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Posted at 6:44 AM ET, 02/ 2/2011

Wonkbook: Simpson-Bowles making a comeback?

By Ezra Klein

Thumbnail image for simpbo.JPG

Read through Wonkbook today and you'll see four fairly difficult fiscal climbs beginning in Congress. Daniel Inouye, chairman of the Senate Appropriations Committee, is looking to enforce a ban against earmarks; Claire McCaskill and Bob Corker want to set a spending limit of about 20 percent of GDP; a handful of legislators are attempting to resurrect the fiscal commission's plan in Congress; and the Tea Parties are trying to steel their congressional allies' spines for a vote against the debt limit. None of these efforts will be easy.

But it's worth separating a real effort to balance the budget from posturing. Spending caps and attacks on raising the debt ceiling simply attack the concept of borrowing. Earmarks are hard for legislators, but of no import to the budget. That stuff is the easy part. It's all applause lines, at least for now. The hard part is saying what major categories of spending you'll cut -- or what large taxes you'll raise -- to get the numbers to add up. For all its flaws, that's what the fiscal commission's report was actually about, and it's evidence of how eager Congress really is to cut spending or raise taxes that the first thing they did after getting the commission's report was cut a deal on taxes that increased the deficit by $850 billion and the second thing they did was stop talking about the commission's report. The degree to which it makes a comeback will be a pretty good proxy of how interested Congress is in making tough choices on the budget.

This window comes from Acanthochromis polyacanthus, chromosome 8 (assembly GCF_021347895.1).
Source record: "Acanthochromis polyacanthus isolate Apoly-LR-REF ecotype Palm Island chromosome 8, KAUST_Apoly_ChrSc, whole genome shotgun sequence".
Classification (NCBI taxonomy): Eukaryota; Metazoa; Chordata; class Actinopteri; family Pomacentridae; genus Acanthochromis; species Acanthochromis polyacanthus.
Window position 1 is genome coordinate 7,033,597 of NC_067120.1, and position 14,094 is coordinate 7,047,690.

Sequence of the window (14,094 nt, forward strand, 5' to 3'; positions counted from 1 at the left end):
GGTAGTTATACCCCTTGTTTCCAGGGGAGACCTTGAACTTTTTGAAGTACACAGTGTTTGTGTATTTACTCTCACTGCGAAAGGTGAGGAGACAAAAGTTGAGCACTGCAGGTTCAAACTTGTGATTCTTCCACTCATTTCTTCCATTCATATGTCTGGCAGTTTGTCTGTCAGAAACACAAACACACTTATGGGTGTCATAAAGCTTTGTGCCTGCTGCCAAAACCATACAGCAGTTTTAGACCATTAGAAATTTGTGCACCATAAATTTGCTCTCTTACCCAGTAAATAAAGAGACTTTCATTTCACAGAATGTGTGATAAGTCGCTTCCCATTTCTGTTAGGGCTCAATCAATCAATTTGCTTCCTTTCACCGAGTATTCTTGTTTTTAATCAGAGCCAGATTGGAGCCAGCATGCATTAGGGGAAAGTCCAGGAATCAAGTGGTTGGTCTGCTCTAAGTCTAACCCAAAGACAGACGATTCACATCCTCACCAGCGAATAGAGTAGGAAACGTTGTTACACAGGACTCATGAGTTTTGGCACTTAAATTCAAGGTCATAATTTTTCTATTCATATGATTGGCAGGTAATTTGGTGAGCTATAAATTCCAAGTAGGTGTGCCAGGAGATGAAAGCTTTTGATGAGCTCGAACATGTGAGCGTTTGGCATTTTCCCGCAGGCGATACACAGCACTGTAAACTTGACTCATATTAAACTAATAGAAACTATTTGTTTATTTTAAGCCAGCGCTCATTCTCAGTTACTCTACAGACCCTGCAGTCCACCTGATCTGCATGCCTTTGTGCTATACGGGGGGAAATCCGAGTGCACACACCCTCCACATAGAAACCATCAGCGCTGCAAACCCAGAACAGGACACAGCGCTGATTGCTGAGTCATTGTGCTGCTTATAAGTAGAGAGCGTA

Top Stories

Senate Minority Leader Mitch McConnell will force a vote on health care reform repeal, reports Elise Foley: "Senate Republicans will attempt to repeal last year's sweeping health care law via an amendment to a Federal Aviation Administration funding bill, Minority Leader Mitch McConnell (R-Ky.) said Tuesday. A vote on the amendment, which Democratic leaders said they plan to table immediately, could occur as early as Tuesday evening. 'We're going to get rid of their efforts to repeal the health care bill, and then hopefully we can move on,' Senate Majority Leader Harry Reid (D-Nev.) said. Democrats can make a motion to table the amendment -- that motion would need only majority support to succeed, meaning the GOP's symbolic effort would be certain to fail. The FAA reauthorization bill is an early test of new Senate rule agreements designed to allow more amendments to come to the floor."

Some of health care reform's early beneficiaries are nervous about court rulings, reports Reed Abelson: "With a court decision on Monday declaring the health care law unconstitutional and Republicans intent on repealing at least parts of it, thousands of Americans with major illnesses are facing the renewed prospect of losing their health insurance coverage. The legislation put an end to lifetime limits on coverage for the first time, erasing the financial burdens, including personal bankruptcy, that had affected many ailing Americans. For example, Hillary St. Pierre, a 28-year-old former registered nurse who has Hodgkin’s lymphoma, had expected to reach her insurance plan’s $2 million limit this year. Under the new law, the cap was eliminated when the policy she gets through her husband’s employer was renewed this year."

The debt panel's plan is making a comeback in Congress, reports David Rogers: "A bipartisan effort to resurrect the recommendations of last year’s presidential deficit-reduction commission gained steam Tuesday in the Senate, where nearly half the members turned out for early morning briefing on the debt crisis and old friends of House Speaker John Boehner are taking the lead alongside the Democratic chairman of the Senate Budget Committee. The path ahead remains extremely difficult, but the forces coming together represent the best shot this Congress has of finding the political mass needed to bring President Barack Obama and the new House Republican majority to the table. 'I think we will make it easier for him to jump in,' said Sen. Tom Coburn (R-Okla.) of the president."